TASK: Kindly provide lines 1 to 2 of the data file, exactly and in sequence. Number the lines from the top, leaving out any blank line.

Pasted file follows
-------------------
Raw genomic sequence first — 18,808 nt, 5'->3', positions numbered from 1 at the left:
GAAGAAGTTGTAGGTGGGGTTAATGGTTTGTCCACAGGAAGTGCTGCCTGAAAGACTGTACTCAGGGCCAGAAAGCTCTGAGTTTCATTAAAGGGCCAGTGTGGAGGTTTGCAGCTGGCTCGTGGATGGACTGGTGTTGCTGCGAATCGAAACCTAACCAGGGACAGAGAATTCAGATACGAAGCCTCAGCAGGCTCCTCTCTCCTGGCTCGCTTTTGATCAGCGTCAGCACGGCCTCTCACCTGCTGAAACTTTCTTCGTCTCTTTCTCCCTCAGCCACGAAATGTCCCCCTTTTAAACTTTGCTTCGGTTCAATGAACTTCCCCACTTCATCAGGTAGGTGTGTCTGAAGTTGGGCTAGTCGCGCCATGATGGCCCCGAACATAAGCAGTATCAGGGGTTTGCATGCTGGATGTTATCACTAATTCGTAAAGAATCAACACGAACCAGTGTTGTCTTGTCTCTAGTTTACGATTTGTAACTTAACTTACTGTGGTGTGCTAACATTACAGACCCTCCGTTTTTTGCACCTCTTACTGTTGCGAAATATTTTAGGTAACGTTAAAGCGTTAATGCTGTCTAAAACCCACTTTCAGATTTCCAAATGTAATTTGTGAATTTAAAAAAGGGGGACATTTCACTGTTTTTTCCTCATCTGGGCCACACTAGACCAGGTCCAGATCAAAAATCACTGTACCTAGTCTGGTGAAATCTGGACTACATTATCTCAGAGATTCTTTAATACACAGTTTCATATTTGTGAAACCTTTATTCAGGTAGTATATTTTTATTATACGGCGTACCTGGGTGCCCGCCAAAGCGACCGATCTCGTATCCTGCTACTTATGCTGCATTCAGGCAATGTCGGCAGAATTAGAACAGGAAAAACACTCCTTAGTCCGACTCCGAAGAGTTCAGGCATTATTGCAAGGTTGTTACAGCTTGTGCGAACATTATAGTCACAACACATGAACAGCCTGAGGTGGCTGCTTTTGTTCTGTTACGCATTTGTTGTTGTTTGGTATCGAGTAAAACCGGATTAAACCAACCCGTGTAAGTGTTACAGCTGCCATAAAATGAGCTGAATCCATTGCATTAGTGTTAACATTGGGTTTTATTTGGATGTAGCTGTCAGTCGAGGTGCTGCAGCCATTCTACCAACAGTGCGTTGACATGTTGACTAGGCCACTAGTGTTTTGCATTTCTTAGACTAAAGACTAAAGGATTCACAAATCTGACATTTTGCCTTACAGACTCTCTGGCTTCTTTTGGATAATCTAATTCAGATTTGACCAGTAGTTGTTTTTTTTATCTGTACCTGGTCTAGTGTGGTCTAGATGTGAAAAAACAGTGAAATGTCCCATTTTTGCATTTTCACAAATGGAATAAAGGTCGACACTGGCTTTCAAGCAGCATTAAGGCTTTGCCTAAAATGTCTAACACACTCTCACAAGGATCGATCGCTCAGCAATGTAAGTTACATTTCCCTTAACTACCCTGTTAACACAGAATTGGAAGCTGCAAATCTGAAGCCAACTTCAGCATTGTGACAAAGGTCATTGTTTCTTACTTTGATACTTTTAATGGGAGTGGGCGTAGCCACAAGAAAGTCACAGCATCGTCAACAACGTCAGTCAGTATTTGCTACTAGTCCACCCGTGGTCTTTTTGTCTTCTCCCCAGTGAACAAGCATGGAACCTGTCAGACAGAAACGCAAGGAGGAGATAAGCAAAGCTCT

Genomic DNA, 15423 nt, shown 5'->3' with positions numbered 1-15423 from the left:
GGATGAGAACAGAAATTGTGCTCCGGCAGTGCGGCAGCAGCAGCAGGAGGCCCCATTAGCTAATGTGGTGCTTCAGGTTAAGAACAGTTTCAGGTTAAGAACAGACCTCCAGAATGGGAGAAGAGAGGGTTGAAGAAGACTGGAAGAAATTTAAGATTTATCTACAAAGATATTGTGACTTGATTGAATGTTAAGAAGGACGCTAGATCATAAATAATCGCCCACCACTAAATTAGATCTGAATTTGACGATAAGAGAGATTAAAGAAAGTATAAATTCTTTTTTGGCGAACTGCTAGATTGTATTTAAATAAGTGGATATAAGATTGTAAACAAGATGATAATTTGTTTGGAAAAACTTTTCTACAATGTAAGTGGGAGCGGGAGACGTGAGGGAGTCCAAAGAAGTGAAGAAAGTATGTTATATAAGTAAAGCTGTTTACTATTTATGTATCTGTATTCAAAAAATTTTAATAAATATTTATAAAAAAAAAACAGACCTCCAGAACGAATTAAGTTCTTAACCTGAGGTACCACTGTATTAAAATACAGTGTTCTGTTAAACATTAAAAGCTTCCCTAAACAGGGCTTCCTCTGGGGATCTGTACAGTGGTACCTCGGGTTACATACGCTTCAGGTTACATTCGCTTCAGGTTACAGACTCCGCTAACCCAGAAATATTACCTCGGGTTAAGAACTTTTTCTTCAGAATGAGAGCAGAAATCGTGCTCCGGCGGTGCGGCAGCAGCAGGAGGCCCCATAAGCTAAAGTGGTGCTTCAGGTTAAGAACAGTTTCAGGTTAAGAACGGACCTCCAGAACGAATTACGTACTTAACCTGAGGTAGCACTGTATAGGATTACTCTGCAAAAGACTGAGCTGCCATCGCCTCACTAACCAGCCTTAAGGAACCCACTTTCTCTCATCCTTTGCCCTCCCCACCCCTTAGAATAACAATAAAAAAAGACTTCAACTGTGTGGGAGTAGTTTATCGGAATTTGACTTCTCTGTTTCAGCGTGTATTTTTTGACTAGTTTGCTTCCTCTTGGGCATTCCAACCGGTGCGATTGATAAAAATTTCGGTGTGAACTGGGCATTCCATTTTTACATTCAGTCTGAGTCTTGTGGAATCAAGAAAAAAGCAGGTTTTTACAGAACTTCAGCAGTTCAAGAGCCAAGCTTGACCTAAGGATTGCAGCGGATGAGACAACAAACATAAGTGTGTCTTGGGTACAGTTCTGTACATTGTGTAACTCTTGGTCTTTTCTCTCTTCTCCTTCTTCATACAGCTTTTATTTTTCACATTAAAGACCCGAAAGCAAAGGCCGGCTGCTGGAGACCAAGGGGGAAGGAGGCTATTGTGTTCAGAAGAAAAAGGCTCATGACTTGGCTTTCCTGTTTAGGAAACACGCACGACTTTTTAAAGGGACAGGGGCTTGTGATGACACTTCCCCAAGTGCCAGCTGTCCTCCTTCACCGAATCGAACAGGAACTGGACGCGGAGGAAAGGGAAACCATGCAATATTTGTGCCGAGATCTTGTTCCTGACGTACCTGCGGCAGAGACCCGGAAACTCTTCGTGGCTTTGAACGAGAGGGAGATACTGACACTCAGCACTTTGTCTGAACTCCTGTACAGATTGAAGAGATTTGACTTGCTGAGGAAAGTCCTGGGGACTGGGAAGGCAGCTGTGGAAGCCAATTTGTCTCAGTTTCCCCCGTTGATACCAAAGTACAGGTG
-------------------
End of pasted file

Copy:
Raw genomic sequence first — 18,808 nt, 5'->3', positions numbered from 1 at the left:
GAAGAAGTTGTAGGTGGGGTTAATGGTTTGTCCACAGGAAGTGCTGCCTGAAAGACTGTACTCAGGGCCAGAAAGCTCTGAGTTTCATTAAAGGGCCAGTGTGGAGGTTTGCAGCTGGCTCGTGGATGGACTGGTGTTGCTGCGAATCGAAACCTAACCAGGGACAGAGAATTCAGATACGAAGCCTCAGCAGGCTCCTCTCTCCTGGCTCGCTTTTGATCAGCGTCAGCACGGCCTCTCACCTGCTGAAACTTTCTTCGTCTCTTTCTCCCTCAGCCACGAAATGTCCCCCTTTTAAACTTTGCTTCGGTTCAATGAACTTCCCCACTTCATCAGGTAGGTGTGTCTGAAGTTGGGCTAGTCGCGCCATGATGGCCCCGAACATAAGCAGTATCAGGGGTTTGCATGCTGGATGTTATCACTAATTCGTAAAGAATCAACACGAACCAGTGTTGTCTTGTCTCTAGTTTACGATTTGTAACTTAACTTACTGTGGTGTGCTAACATTACAGACCCTCCGTTTTTTGCACCTCTTACTGTTGCGAAATATTTTAGGTAACGTTAAAGCGTTAATGCTGTCTAAAACCCACTTTCAGATTTCCAAATGTAATTTGTGAATTTAAAAAAGGGGGACATTTCACTGTTTTTTCCTCATCTGGGCCACACTAGACCAGGTCCAGATCAAAAATCACTGTACCTAGTCTGGTGAAATCTGGACTACATTATCTCAGAGATTCTTTAATACACAGTTTCATATTTGTGAAACCTTTATTCAGGTAGTATATTTTTATTATACGGCGTACCTGGGTGCCCGCCAAAGCGACCGATCTCGTATCCTGCTACTTATGCTGCATTCAGGCAATGTCGGCAGAATTAGAACAGGAAAAACACTCCTTAGTCCGACTCCGAAGAGTTCAGGCATTATTGCAAGGTTGTTACAGCTTGTGCGAACATTATAGTCACAACACATGAACAGCCTGAGGTGGCTGCTTTTGTTCTGTTACGCATTTGTTGTTGTTTGGTATCGAGTAAAACCGGATTAAACCAACCCGTGTAAGTGTTACAGCTGCCATAAAATGAGCTGAATCCATTGCATTAGTGTTAACATTGGGTTTTATTTGGATGTAGCTGTCAGTCGAGGTGCTGCAGCCATTCTACCAACAGTGCGTTGACATGTTGACTAGGCCACTAGTGTTTTGCATTTCTTAGACTAAAGACTAAAGGATTCACAAATCTGACATTTTGCCTTACAGACTCTCTGGCTTCTTTTGGATAATCTAATTCAGATTTGACCAGTAGTTGTTTTTTTTATCTGTACCTGGTCTAGTGTGGTCTAGATGTGAAAAAACAGTGAAATGTCCCATTTTTGCATTTTCACAAATGGAATAAAGGTCGACACTGGCTTTCAAGCAGCATTAAGGCTTTGCCTAAAATGTCTAACACACTCTCACAAGGATCGATCGCTCAGCAATGTAAGTTACATTTCCCTTAACTACCCTGTTAACACAGAATTGGAAGCTGCAAATCTGAAGCCAACTTCAGCATTGTGACAAAGGTCATTGTTTCTTACTTTGATACTTTTAATGGGAGTGGGCGTAGCCACAAGAAAGTCACAGCATCGTCAACAACGTCAGTCAGTATTTGCTACTAGTCCACCCGTGGTCTTTTTGTCTTCTCCCCAGTGAACAAGCATGGAACCTGTCAGACAGAAACGCAAGGAGGAGATAAGCAAAGCTCT